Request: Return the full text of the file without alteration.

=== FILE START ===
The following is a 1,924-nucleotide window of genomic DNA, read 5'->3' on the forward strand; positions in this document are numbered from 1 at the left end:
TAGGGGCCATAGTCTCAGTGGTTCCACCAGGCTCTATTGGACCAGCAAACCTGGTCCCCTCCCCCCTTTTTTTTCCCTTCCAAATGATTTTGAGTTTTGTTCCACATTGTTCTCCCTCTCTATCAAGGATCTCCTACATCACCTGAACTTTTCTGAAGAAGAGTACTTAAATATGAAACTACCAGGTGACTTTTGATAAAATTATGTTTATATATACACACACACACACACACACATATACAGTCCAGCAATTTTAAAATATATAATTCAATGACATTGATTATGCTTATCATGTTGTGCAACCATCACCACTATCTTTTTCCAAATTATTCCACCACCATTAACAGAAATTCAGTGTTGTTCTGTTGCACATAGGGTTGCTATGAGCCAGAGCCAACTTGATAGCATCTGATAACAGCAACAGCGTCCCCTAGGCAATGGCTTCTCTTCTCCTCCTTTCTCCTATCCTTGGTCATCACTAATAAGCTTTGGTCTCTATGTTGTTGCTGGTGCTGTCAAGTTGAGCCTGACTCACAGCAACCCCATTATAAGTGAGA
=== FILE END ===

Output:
The following is a 1,924-nucleotide window of genomic DNA, read 5'->3' on the forward strand; positions in this document are numbered from 1 at the left end:
TAGGGGCCATAGTCTCAGTGGTTCCACCAGGCTCTATTGGACCAGCAAACCTGGTCCCCTCCCCCCTTTTTTTTCCCTTCCAAATGATTTTGAGTTTTGTTCCACATTGTTCTCCCTCTCTATCAAGGATCTCCTACATCACCTGAACTTTTCTGAAGAAGAGTACTTAAATATGAAACTACCAGGTGACTTTTGATAAAATTATGTTTATATATACACACACACACACACACACATATACAGTCCAGCAATTTTAAAATATATAATTCAATGACATTGATTATGCTTATCATGTTGTGCAACCATCACCACTATCTTTTTCCAAATTATTCCACCACCATTAACAGAAATTCAGTGTTGTTCTGTTGCACATAGGGTTGCTATGAGCCAGAGCCAACTTGATAGCATCTGATAACAGCAACAGCGTCCCCTAGGCAATGGCTTCTCTTCTCCTCCTTTCTCCTATCCTTGGTCATCACTAATAAGCTTTGGTCTCTATGTTGTTGCTGGTGCTGTCAAGTTGAGCCTGACTCACAGCAACCCCATTATAAGTGAGA